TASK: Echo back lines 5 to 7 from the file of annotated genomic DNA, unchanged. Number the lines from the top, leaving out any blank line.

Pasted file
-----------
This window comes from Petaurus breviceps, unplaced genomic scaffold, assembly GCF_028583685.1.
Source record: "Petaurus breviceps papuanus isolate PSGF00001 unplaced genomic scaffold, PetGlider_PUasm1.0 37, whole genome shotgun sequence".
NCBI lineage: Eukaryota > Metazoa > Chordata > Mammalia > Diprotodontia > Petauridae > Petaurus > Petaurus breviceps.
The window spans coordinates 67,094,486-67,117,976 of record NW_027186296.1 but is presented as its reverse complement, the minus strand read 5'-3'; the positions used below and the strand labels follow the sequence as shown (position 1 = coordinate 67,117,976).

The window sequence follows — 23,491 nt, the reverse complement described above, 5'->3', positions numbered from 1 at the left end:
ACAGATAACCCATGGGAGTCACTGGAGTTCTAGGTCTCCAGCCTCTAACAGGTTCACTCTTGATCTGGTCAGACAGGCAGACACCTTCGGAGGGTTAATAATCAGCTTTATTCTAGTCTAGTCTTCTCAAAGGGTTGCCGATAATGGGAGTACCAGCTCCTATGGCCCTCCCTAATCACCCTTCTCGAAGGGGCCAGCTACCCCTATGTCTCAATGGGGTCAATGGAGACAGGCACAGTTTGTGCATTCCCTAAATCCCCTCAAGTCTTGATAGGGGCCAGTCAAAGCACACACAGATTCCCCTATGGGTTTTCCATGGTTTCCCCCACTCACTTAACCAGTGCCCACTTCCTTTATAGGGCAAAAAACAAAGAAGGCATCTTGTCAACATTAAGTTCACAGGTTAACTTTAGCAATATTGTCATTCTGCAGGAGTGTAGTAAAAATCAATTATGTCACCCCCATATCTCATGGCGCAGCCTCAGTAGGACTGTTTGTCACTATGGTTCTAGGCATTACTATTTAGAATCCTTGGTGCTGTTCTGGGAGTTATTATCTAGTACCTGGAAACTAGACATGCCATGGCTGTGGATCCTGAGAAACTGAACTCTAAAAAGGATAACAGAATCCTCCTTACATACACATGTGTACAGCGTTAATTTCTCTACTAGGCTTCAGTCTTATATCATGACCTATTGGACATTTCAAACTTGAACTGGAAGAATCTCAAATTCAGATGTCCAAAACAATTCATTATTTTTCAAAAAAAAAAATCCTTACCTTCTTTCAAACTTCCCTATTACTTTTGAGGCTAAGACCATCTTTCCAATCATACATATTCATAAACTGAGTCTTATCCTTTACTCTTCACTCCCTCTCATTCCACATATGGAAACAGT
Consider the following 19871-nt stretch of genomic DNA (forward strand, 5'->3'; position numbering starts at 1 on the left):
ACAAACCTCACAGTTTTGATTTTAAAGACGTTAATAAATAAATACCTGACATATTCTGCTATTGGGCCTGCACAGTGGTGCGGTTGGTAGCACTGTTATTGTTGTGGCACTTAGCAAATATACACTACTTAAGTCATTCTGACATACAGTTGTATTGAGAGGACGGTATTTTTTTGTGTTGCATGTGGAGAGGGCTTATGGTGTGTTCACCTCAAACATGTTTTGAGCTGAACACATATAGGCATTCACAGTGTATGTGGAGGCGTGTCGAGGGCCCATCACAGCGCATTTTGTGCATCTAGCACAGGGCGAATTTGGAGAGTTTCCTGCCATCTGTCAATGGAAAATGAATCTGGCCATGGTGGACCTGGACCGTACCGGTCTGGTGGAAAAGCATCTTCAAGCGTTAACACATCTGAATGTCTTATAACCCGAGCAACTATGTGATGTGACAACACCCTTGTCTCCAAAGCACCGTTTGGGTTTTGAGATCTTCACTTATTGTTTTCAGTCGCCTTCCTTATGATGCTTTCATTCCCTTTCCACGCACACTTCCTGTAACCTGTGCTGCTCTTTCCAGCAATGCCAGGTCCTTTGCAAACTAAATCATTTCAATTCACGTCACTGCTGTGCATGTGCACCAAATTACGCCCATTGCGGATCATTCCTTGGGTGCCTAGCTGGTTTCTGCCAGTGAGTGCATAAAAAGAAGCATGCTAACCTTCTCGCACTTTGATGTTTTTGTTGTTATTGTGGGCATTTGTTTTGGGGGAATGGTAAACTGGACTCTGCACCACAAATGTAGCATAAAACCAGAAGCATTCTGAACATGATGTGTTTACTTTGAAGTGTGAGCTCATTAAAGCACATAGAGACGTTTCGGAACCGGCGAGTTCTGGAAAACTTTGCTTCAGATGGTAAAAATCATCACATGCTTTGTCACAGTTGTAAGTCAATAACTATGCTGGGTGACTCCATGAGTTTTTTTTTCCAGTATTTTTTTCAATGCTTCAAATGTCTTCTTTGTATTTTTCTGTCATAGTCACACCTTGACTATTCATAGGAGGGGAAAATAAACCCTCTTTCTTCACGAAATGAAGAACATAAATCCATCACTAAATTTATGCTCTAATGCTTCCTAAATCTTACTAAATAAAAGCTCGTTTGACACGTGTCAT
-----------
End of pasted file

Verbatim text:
The window sequence follows — 23,491 nt, the reverse complement described above, 5'->3', positions numbered from 1 at the left end:
ACAGATAACCCATGGGAGTCACTGGAGTTCTAGGTCTCCAGCCTCTAACAGGTTCACTCTTGATCTGGTCAGACAGGCAGACACCTTCGGAGGGTTAATAATCAGCTTTATTCTAGTCTAGTCTTCTCAAAGGGTTGCCGATAATGGGAGTACCAGCTCCTATGGCCCTCCCTAATCACCCTTCTCGAAGGGGCCAGCTACCCCTATGTCTCAATGGGGTCAATGGAGACAGGCACAGTTTGTGCATTCCCTAAATCCCCTCAAGTCTTGATAGGGGCCAGTCAAAGCACACACAGATTCCCCTATGGGTTTTCCATGGTTTCCCCCACTCACTTAACCAGTGCCCACTTCCTTTATAGGGCAAAAAACAAAGAAGGCATCTTGTCAACATTAAGTTCACAGGTTAACTTTAGCAATATTGTCATTCTGCAGGAGTGTAGTAAAAATCAATTATGTCACCCCCATATCTCATGGCGCAGCCTCAGTAGGACTGTTTGTCACTATGGTTCTAGGCATTACTATTTAGAATCCTTGGTGCTGTTCTGGGAGTTATTATCTAGTACCTGGAAACTAGACATGCCATGGCTGTGGATCCTGAGAAACTGAACTCTAAAAAGGATAACAGAATCCTCCTTACATACACATGTGTACAGCGTTAATTTCTCTACTAGGCTTCAGTCTTATATCATGACCTATTGGACATTTCAAACTTGAACTGGAAGAATCTCAAATTCAGATGTCCAAAACAATTCATTATTTTTCAAAAAAAAAAATCCTTACCTTCTTTCAAACTTCCCTATTACTTTTGAGGCTAAGACCATCTTTCCAATCATACATATTCATAAACTGAGTCTTATCCTTTACTCTTCACTCCCTCTCATTCCACATATGGAAACAGT
Consider the following 19871-nt stretch of genomic DNA (forward strand, 5'->3'; position numbering starts at 1 on the left):